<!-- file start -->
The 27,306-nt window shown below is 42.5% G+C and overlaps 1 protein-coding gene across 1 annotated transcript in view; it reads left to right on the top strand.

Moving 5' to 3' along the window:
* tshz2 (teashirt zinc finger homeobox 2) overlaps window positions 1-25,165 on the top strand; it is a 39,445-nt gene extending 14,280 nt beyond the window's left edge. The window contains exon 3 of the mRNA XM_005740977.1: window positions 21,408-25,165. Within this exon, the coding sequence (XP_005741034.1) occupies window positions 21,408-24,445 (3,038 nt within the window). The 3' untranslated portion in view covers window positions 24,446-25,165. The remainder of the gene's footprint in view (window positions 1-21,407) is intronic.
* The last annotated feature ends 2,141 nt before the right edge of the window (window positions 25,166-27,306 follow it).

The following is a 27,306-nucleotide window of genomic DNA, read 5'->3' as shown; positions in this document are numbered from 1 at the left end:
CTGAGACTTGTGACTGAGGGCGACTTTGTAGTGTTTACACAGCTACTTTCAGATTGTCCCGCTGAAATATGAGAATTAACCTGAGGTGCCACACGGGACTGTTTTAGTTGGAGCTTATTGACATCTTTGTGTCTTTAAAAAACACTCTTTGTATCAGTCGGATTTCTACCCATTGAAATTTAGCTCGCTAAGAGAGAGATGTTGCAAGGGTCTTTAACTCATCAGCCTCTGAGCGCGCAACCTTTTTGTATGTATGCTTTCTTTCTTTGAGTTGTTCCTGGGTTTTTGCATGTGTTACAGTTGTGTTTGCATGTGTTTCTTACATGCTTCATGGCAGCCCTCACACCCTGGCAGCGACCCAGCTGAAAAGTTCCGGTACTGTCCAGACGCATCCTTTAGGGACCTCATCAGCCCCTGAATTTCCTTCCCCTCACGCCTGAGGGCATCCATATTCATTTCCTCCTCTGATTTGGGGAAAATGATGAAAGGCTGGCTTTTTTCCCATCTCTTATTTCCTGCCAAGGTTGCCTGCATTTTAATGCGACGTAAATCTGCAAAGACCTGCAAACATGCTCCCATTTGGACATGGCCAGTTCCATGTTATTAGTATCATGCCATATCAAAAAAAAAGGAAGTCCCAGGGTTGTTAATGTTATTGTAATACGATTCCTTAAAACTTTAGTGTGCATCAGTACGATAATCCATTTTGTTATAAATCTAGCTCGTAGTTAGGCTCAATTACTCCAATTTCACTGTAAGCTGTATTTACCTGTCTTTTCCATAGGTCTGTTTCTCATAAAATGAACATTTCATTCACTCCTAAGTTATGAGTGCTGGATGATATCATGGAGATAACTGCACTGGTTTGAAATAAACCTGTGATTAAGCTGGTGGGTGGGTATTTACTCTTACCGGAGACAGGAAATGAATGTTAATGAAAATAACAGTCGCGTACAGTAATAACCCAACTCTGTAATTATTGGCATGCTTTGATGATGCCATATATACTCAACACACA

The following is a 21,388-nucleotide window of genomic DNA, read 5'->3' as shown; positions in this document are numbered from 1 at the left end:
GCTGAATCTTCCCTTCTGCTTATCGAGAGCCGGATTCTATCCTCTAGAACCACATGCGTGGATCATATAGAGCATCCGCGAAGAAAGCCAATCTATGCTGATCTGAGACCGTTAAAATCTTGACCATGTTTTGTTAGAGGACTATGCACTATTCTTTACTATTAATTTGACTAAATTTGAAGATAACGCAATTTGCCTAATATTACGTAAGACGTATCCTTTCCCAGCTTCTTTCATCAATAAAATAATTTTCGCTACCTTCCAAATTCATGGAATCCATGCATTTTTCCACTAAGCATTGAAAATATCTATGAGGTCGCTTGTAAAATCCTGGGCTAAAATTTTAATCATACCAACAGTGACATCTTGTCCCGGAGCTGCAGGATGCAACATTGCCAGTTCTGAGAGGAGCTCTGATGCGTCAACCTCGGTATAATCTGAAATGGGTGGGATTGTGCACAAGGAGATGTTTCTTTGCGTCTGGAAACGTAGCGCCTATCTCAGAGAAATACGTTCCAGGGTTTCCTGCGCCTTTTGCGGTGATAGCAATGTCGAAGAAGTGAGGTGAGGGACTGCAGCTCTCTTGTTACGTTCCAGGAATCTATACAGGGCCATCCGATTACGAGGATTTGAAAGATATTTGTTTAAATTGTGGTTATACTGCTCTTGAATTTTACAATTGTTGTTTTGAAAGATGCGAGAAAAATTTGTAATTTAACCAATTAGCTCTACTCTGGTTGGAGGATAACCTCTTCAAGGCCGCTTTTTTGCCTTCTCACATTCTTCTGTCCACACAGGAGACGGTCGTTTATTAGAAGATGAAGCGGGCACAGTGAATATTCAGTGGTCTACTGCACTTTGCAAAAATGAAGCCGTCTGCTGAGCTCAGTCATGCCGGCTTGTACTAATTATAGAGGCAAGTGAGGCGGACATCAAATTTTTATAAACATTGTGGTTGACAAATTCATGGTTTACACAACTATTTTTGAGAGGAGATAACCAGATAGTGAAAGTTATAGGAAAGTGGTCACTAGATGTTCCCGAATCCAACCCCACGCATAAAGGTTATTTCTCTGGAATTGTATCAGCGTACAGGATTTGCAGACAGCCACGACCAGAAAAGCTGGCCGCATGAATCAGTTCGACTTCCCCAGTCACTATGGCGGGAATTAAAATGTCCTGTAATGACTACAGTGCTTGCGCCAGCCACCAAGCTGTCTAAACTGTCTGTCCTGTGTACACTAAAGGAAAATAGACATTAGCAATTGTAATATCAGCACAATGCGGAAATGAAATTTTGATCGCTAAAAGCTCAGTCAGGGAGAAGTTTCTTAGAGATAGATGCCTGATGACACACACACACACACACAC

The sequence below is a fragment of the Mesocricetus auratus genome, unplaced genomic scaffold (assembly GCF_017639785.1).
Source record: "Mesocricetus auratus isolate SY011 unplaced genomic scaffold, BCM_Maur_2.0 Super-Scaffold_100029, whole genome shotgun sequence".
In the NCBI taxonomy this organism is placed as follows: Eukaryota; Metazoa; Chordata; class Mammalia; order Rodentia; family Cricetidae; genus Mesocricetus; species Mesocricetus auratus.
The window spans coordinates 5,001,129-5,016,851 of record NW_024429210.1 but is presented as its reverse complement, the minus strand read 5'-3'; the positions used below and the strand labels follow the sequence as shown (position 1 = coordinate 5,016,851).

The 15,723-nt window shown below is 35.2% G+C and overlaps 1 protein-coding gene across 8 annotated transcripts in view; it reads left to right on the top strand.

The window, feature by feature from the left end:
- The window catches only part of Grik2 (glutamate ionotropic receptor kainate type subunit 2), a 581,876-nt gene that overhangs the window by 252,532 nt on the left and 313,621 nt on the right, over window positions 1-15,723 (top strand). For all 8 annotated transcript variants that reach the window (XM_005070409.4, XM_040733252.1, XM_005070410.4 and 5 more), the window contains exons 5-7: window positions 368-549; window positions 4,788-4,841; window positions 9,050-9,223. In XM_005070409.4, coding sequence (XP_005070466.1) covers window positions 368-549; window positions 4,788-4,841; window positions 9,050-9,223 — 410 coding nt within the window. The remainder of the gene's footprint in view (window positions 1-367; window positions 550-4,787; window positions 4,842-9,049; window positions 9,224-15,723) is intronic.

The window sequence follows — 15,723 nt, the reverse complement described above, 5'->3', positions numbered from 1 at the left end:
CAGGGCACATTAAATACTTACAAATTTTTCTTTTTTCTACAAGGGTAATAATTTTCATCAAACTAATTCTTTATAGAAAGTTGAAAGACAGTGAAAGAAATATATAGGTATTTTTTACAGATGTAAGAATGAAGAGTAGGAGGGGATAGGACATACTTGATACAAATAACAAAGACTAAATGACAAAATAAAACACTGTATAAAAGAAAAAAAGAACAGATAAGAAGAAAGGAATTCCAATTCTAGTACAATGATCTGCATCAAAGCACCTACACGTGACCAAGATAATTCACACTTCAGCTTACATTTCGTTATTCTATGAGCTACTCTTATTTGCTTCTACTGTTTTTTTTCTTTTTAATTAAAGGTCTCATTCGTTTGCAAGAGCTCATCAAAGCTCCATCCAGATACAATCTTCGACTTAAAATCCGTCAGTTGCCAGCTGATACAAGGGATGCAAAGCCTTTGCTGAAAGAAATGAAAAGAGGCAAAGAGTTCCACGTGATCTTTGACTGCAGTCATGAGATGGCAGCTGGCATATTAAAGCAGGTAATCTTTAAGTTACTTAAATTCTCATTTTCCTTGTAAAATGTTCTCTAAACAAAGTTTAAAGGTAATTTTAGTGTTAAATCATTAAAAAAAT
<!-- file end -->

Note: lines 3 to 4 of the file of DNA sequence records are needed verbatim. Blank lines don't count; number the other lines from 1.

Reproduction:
* tshz2 (teashirt zinc finger homeobox 2) overlaps window positions 1-25,165 on the top strand; it is a 39,445-nt gene extending 14,280 nt beyond the window's left edge. The window contains exon 3 of the mRNA XM_005740977.1: window positions 21,408-25,165. Within this exon, the coding sequence (XP_005741034.1) occupies window positions 21,408-24,445 (3,038 nt within the window). The 3' untranslated portion in view covers window positions 24,446-25,165. The remainder of the gene's footprint in view (window positions 1-21,407) is intronic.
* The last annotated feature ends 2,141 nt before the right edge of the window (window positions 25,166-27,306 follow it).